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Biking/Trekking in Slovakia

  • Submitted by: Jacek A. Jankowski
  • Website: None Available
  • Submission Date: 04th Feb 2005

A few days with a bike in Slovakia.

My school English is not perfect. Sorry for that.
I am a mountain guide and I have NEVER been there on a biking tour. This is very important: I know the mountains there only from the backpackers' perspective. That is why you so often may read in my article about the views from a top or visiting a cavern, without mention that you couldn't not reach these places on a bike easily...
The state of the roads in Eastern Europe is very unpredictable. What you find on a road map as a thick red line could be worse as a thin grey country road. Sometimes the state of the surface is excellent, sometimes - forget it. The most surprising for many may be the changeability even on the shortest distance.
The roads I have written about are usually OK for a standart bike.
Technical aspect: a repair kit for your particular type of bike is very important. European standards, based on DIN usually, may be different as in USA, although I am not sure.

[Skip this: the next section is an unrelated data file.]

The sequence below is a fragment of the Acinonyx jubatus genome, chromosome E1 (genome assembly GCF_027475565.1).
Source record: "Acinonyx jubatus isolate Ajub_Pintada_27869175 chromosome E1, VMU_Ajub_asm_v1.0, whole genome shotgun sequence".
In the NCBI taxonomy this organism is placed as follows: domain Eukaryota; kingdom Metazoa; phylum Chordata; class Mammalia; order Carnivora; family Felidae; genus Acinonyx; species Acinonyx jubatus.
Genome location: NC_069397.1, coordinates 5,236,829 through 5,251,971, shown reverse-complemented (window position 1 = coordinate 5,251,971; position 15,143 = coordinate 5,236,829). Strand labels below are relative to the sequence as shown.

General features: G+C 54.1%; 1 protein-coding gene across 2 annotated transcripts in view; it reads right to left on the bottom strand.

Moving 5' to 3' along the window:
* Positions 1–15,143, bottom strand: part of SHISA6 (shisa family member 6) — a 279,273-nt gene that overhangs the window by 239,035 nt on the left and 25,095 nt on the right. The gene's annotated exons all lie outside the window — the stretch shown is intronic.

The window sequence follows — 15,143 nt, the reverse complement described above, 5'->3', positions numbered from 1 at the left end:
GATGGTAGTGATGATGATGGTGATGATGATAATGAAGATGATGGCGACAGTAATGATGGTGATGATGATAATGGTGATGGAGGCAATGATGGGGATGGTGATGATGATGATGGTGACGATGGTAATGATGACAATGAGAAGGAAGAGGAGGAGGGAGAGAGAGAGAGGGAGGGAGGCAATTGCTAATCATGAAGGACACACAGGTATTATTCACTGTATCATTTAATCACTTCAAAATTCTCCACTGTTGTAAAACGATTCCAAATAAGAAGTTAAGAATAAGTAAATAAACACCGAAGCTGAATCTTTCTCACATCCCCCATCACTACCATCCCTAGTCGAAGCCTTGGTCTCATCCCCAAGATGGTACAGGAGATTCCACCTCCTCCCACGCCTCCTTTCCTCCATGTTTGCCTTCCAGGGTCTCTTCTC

All slovak diactric symbols are lost in geographical names. It may be confusing when these are not properly pronounced or spelled. Some training before-hand may be useful.
I have tried my best in this article because I do think that backpacking or biking is the best way to travel in Eastern Europe. You stay in a natural way in a constant contact with the people - and this is an extremely important aspect of travelling there.

Buy a good road map home, scale minimum 1:300 000. In Slovakia you may surely also buy some, but it's better to have something before. Try to buy the maps for different mountain ranges/regions described, 1:100 000 or better, they are cheap and relatively good, especially compared to a normal road maps. In Bratislava, for guidebooks and maps try the shop: predajna vydavatelstva SPORT, Bratislava, Gorkeho c. 6. Maybe they still exist. Try to get the book Ubytovane na Slovensku - it is a list of all possible hotels, hostels, campings...